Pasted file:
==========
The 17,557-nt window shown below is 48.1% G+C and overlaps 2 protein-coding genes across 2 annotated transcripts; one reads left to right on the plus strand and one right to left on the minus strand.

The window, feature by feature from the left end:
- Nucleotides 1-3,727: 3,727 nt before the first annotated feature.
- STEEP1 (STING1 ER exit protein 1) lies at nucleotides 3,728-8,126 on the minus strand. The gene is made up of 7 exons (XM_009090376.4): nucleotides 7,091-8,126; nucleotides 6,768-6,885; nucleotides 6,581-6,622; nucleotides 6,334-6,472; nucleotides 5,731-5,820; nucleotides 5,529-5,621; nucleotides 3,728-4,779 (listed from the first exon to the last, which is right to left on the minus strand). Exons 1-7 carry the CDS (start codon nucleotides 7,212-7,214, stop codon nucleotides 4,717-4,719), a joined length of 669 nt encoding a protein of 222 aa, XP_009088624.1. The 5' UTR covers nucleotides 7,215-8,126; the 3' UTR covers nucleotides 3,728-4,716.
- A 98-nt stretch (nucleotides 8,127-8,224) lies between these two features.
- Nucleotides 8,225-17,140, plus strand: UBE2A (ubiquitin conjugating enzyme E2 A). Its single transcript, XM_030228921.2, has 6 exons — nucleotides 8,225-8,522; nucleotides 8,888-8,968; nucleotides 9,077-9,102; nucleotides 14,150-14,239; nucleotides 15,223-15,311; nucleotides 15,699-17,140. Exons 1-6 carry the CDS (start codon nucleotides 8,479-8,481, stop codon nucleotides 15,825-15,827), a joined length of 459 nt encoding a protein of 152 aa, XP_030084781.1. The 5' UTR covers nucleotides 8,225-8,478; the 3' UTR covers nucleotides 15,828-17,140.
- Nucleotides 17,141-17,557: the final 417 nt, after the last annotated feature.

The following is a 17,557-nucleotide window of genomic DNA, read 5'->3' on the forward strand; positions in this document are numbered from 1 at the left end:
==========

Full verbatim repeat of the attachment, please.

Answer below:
The 17,557-nt window shown below is 48.1% G+C and overlaps 2 protein-coding genes across 2 annotated transcripts; one reads left to right on the plus strand and one right to left on the minus strand.

The window, feature by feature from the left end:
- Nucleotides 1-3,727: 3,727 nt before the first annotated feature.
- STEEP1 (STING1 ER exit protein 1) lies at nucleotides 3,728-8,126 on the minus strand. The gene is made up of 7 exons (XM_009090376.4): nucleotides 7,091-8,126; nucleotides 6,768-6,885; nucleotides 6,581-6,622; nucleotides 6,334-6,472; nucleotides 5,731-5,820; nucleotides 5,529-5,621; nucleotides 3,728-4,779 (listed from the first exon to the last, which is right to left on the minus strand). Exons 1-7 carry the CDS (start codon nucleotides 7,212-7,214, stop codon nucleotides 4,717-4,719), a joined length of 669 nt encoding a protein of 222 aa, XP_009088624.1. The 5' UTR covers nucleotides 7,215-8,126; the 3' UTR covers nucleotides 3,728-4,716.
- A 98-nt stretch (nucleotides 8,127-8,224) lies between these two features.
- Nucleotides 8,225-17,140, plus strand: UBE2A (ubiquitin conjugating enzyme E2 A). Its single transcript, XM_030228921.2, has 6 exons — nucleotides 8,225-8,522; nucleotides 8,888-8,968; nucleotides 9,077-9,102; nucleotides 14,150-14,239; nucleotides 15,223-15,311; nucleotides 15,699-17,140. Exons 1-6 carry the CDS (start codon nucleotides 8,479-8,481, stop codon nucleotides 15,825-15,827), a joined length of 459 nt encoding a protein of 152 aa, XP_030084781.1. The 5' UTR covers nucleotides 8,225-8,478; the 3' UTR covers nucleotides 15,828-17,140.
- Nucleotides 17,141-17,557: the final 417 nt, after the last annotated feature.

The following is a 17,557-nucleotide window of genomic DNA, read 5'->3' on the forward strand; positions in this document are numbered from 1 at the left end: